National Childhood Obesity Awareness Month in Long Grove

  • Illinois Taekwondo State Association

    Illinois Taekwondo State Association

Brandon M. Noel

Yesterday, Barack Obama issued a presidential proclamation recognizing September as National Childhood Obesity Awareness Month, and Long Grove families should look toward taekwondo as outlet to participate in this initiative. "While most Long Grove children are not obese, we are in danger of the scales tipping the other way," stated Luciano Medina, President of the Illinois Taekwondo State Association.

When asked about why this initiative was important to the ITSA, Medina referenced the Illinois Association of Park Districts (IADP), which reported that childhood obesity has tripled since the 1980s. Long Grove residents should take note that according to the IAPD website, more than 25 percent of Illinois youth from ages 12-16 and 18 percent of youth from ages 6-10 are overweight.

"We are at an important junction in Illinois and if we do not start recognizing this now, the next generation of Long Grove youth could follow the same trend that is happening throughout state," Medina indicated. "As adults, parents, and taekwondo school owners, we feel that we have a responsibility to the Long Grove community to raise awareness about this issue and help stop the trend that is occurring."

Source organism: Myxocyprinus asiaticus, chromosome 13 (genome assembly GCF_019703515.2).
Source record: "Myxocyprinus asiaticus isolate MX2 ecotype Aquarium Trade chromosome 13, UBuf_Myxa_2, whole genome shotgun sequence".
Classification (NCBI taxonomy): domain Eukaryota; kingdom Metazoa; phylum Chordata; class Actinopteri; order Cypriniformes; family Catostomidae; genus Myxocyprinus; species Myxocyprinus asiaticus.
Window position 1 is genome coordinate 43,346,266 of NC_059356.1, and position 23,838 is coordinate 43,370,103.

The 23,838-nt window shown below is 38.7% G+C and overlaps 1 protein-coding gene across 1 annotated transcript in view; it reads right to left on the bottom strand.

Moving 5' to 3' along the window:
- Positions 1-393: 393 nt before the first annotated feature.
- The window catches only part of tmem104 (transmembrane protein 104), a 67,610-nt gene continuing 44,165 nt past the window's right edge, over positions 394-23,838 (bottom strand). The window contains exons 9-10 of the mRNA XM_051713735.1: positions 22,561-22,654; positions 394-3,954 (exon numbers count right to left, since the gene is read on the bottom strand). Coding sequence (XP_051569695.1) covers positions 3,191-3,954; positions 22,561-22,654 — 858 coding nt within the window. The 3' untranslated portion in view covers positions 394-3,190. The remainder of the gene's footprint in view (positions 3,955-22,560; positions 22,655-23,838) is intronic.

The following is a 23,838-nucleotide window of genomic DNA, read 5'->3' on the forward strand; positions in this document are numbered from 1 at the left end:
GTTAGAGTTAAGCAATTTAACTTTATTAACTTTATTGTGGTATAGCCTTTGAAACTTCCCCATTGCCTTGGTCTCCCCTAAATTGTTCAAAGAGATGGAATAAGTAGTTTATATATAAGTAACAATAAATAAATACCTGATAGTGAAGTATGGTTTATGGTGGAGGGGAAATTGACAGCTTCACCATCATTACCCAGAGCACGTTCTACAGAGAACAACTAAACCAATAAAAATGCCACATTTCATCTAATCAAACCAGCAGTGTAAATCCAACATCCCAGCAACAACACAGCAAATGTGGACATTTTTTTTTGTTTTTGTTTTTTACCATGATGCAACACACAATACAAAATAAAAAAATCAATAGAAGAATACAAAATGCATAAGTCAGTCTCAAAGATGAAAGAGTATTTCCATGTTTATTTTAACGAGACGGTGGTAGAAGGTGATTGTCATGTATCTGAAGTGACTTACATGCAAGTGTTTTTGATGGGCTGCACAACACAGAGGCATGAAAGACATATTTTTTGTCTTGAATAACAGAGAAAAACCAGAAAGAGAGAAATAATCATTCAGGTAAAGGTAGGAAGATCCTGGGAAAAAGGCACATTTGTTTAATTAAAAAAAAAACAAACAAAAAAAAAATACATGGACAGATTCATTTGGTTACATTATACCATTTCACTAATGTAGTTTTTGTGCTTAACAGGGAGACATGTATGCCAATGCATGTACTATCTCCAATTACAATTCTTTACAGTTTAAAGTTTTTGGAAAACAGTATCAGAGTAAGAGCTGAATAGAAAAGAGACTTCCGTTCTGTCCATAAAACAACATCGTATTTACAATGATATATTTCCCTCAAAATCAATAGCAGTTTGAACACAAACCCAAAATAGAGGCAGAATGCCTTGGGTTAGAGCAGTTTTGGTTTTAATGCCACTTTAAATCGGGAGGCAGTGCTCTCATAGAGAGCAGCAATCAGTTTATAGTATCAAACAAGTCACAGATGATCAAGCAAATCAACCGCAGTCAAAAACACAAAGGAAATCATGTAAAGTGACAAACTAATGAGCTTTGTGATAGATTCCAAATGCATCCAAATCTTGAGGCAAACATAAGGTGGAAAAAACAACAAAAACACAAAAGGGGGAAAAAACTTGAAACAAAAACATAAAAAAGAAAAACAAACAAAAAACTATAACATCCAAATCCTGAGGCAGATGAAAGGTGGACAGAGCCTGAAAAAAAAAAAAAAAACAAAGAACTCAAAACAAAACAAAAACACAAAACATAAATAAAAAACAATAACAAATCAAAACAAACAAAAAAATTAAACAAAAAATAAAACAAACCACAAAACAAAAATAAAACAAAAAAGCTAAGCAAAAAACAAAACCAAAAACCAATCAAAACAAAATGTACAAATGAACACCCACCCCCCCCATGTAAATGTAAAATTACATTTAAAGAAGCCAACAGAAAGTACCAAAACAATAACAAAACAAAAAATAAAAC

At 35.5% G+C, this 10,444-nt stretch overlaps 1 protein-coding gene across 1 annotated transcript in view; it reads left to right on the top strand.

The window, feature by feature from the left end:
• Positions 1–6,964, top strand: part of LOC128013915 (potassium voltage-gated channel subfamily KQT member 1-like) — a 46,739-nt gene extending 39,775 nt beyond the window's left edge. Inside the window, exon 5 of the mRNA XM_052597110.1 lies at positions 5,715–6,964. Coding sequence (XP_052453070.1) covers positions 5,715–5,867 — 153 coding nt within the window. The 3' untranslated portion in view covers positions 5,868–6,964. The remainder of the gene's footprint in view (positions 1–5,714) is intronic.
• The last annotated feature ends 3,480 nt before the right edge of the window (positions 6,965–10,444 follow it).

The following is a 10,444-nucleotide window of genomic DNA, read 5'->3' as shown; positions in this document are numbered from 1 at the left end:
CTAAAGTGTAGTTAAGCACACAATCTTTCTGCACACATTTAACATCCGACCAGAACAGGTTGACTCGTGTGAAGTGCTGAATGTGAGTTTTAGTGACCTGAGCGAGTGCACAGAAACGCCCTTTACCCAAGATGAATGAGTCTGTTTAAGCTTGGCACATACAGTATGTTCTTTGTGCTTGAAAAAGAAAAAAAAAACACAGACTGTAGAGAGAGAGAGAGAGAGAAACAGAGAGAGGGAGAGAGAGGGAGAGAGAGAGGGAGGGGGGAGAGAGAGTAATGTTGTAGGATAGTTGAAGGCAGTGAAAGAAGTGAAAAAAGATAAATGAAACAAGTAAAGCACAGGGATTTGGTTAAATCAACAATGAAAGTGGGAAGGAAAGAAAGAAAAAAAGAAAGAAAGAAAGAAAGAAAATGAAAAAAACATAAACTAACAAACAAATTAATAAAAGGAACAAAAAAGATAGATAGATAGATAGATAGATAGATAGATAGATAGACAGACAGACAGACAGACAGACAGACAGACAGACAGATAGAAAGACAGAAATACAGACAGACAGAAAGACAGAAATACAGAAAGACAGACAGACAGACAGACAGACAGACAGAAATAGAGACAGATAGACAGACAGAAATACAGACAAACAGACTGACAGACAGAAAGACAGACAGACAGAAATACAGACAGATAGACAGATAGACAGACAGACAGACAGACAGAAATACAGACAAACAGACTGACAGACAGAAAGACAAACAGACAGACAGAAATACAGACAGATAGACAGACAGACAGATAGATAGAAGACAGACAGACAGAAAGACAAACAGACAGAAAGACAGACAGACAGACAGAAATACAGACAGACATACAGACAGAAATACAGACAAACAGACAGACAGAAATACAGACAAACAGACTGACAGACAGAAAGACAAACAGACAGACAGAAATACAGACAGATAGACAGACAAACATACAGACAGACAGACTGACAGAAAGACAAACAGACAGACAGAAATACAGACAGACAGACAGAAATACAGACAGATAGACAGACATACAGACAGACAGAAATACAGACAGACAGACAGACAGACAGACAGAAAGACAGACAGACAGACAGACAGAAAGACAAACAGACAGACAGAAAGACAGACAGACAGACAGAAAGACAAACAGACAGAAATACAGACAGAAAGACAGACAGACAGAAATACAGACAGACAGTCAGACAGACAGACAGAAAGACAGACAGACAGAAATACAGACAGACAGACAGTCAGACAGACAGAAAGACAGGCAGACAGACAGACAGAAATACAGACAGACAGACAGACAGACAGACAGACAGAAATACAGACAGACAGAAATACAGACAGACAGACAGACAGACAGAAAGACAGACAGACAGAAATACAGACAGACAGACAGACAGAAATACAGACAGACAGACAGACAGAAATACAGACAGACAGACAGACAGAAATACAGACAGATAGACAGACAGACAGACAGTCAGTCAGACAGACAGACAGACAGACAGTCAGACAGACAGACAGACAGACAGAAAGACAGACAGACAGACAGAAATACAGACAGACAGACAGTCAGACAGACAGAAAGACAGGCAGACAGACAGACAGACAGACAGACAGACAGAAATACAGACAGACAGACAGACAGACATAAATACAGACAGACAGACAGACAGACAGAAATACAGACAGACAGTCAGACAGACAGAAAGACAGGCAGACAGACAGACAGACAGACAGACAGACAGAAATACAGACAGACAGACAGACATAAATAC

According to the Center for Disease Control and Prevention (CDC), children and adolescents should do at least 60 minutes of physical activity each day. The preferred method that Long Grove parents should adopt for their kids, according to the CDC, consists of three types of exercise Aerobic, Muscle Strengthening, and Bone Strengthening.

"This is fantastic advice for Long Grove residents," said Bruce Harris, CEO of USA Taekwondo, which is the non-profit governing body for the sport of taekwondo to the US Olympic Committee. "Taekwondo is an excellent way to help youth meet these recommendations and I'm pleased to see the ISTA taking a stand. With taekwondo, not only can Long Grove kids meet and exceed the recommended standards, but they could eventually end up competing in the Olympics too."